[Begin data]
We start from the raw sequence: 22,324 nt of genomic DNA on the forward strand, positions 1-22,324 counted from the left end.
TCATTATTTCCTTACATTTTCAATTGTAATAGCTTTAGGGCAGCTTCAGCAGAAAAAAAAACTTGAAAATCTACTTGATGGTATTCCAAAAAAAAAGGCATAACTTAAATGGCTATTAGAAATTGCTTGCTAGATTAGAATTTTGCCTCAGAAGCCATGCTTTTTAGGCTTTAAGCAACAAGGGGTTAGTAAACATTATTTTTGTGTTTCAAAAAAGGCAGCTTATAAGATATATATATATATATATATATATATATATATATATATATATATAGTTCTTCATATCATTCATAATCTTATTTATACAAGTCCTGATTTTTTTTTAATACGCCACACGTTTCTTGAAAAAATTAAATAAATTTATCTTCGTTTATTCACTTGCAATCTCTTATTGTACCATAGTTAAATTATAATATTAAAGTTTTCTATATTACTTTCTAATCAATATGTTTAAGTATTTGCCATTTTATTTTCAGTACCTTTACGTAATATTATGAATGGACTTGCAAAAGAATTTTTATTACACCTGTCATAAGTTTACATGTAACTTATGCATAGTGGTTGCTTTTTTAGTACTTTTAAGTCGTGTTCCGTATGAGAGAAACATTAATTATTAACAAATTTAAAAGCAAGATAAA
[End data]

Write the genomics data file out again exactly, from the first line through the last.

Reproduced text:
We start from the raw sequence: 22,324 nt of genomic DNA on the forward strand, positions 1-22,324 counted from the left end.
TCATTATTTCCTTACATTTTCAATTGTAATAGCTTTAGGGCAGCTTCAGCAGAAAAAAAAACTTGAAAATCTACTTGATGGTATTCCAAAAAAAAAGGCATAACTTAAATGGCTATTAGAAATTGCTTGCTAGATTAGAATTTTGCCTCAGAAGCCATGCTTTTTAGGCTTTAAGCAACAAGGGGTTAGTAAACATTATTTTTGTGTTTCAAAAAAGGCAGCTTATAAGATATATATATATATATATATATATATATATATATATATATATATAGTTCTTCATATCATTCATAATCTTATTTATACAAGTCCTGATTTTTTTTTAATACGCCACACGTTTCTTGAAAAAATTAAATAAATTTATCTTCGTTTATTCACTTGCAATCTCTTATTGTACCATAGTTAAATTATAATATTAAAGTTTTCTATATTACTTTCTAATCAATATGTTTAAGTATTTGCCATTTTATTTTCAGTACCTTTACGTAATATTATGAATGGACTTGCAAAAGAATTTTTATTACACCTGTCATAAGTTTACATGTAACTTATGCATAGTGGTTGCTTTTTTAGTACTTTTAAGTCGTGTTCCGTATGAGAGAAACATTAATTATTAACAAATTTAAAAGCAAGATAAA